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Synergy Plus strengthens education play nationally

Synergy Plus strengthens education play nationally

The integrator has made a raft of new appointments and looks to potentially expand its services into the cloud

ASX-listed integrator, Synergy Plus, has mapped its plans for the next year and has set its sights on expanding its play in the education market beyond its Queensland focus.

As part of this the integrator promoted David Wain as its national education manager to take charge of the initiative. A couple of years ago, Synergy acquired Coretech, which primarily played in the education space.

“He’s [Wain] got people in each state and is tying in a strong national focus in that K-12 and TAFE to university space,” Synergy CEO, Garry Henley, said.

“All that business did [Coretech] was education. We’re still consolidating that, but we’re also building a broader commercial mid-tier business in that state.”

At its annual general meeting, Synergy indicated its plans to make further investments in growth areas such as Queensland, NSW and Victoria.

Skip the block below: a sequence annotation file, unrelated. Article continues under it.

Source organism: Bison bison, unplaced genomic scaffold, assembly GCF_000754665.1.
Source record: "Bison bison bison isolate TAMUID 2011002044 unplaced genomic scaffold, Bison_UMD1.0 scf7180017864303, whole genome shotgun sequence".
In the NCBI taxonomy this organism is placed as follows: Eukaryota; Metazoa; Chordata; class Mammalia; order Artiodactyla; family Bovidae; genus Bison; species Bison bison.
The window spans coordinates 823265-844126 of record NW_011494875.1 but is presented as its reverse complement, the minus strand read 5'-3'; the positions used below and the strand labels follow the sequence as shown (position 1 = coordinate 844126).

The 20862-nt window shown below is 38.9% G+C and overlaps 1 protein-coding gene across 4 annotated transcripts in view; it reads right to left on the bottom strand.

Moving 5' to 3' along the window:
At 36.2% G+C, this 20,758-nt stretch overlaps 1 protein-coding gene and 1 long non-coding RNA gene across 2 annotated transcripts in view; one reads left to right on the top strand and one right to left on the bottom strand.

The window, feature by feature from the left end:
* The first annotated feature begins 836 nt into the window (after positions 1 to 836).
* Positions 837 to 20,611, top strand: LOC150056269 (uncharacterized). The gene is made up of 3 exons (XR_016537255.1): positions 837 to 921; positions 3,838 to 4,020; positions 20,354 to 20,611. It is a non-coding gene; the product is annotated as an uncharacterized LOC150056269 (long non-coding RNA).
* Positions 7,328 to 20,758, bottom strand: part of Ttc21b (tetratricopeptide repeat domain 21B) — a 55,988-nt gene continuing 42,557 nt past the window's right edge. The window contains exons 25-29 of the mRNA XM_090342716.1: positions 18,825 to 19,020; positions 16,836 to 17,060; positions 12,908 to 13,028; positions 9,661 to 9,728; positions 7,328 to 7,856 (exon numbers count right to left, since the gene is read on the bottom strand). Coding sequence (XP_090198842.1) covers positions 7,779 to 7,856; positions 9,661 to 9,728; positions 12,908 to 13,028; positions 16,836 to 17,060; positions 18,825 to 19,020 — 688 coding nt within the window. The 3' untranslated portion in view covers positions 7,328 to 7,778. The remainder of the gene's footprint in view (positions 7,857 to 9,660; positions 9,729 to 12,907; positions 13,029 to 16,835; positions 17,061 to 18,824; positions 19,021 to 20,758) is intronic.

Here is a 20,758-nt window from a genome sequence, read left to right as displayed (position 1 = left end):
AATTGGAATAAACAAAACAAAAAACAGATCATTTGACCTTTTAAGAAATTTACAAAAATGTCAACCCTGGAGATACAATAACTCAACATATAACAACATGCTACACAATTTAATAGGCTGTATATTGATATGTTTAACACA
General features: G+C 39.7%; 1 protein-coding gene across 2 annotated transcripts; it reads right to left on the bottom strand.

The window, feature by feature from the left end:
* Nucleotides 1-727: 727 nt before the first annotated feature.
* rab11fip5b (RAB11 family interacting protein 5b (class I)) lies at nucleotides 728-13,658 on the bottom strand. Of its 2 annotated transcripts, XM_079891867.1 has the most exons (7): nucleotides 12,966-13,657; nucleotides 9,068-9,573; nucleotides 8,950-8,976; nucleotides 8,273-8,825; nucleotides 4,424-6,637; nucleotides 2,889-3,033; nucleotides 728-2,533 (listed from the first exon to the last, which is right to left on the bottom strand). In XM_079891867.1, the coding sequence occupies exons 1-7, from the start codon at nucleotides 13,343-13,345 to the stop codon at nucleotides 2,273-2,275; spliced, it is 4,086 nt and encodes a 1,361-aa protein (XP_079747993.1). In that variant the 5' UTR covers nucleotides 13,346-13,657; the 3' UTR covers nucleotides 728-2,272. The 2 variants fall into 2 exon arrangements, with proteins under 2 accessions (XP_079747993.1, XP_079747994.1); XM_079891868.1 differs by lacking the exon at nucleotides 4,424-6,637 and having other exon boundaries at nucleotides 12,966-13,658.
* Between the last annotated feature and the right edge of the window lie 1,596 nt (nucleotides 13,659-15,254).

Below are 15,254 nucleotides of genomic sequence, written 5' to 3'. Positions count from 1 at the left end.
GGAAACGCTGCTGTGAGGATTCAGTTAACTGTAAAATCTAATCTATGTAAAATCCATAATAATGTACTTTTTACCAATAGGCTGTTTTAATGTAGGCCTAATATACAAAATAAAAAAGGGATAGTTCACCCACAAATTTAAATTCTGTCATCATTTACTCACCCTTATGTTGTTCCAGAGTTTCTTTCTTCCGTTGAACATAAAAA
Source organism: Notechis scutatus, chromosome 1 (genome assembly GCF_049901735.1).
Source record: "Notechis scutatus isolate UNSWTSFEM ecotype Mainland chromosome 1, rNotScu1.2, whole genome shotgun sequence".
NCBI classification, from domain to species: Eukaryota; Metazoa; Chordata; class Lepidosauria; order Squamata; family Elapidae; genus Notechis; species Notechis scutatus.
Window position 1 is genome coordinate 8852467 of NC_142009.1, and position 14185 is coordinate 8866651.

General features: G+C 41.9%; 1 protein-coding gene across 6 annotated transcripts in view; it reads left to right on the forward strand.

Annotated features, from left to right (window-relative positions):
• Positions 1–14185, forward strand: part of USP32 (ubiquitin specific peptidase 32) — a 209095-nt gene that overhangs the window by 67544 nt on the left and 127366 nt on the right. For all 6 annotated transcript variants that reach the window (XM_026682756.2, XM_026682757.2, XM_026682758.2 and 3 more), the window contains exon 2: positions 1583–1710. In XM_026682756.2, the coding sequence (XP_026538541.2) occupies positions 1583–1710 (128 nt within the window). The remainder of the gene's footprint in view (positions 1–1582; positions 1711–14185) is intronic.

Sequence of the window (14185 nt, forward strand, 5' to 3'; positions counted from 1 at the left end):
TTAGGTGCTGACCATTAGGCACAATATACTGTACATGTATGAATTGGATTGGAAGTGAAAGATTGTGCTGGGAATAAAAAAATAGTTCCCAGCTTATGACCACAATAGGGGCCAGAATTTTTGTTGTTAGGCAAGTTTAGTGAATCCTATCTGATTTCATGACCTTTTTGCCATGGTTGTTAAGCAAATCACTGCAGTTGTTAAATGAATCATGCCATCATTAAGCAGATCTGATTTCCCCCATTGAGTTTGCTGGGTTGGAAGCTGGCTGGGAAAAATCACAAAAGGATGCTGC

Since the acquisition of AirData in July, Synergy managed to boost its NSW head count to about 50 staff.

The integrator also made a raft of new appointments and hired Graham Wittke as its new Queensland state manager, Lisa Sisson as the NSW sales manager and Noel Wiss to lead Western Australia.

“It is part of our ongoing transformation that we’ve been driving through the business with management,” he said.

Henley said it plans to build a strong culture within the company and was in the early stages of putting one-on-one training in place for managers to provide them with additional skills. It also shifted its west coast based human resources directors across to Sydney and Melbourne.

“It’s a logical move, but one that the company hasn’t done for some time. We’re making sure we’re putting HR among the people,” he said.

Henley indicated the company was looking to extend its services play into the cloud.

“We’re trying to work closer with our partners being HP and IBM, and we’re looking into cloud services, which we think could be a good extension to our managed services,” he said.

“We’re seeing how we can practically merge cloud services into what we’ve already got. We sell a huge amount of servers, so it makes sense to try and extend our services play around that.”

Henley indicated Victoria was its strongest east coast business generator in terms of managed services and education play. He spotted a lot of opportunities within the mid-market arena, particularly in the 100-1000 seat space.


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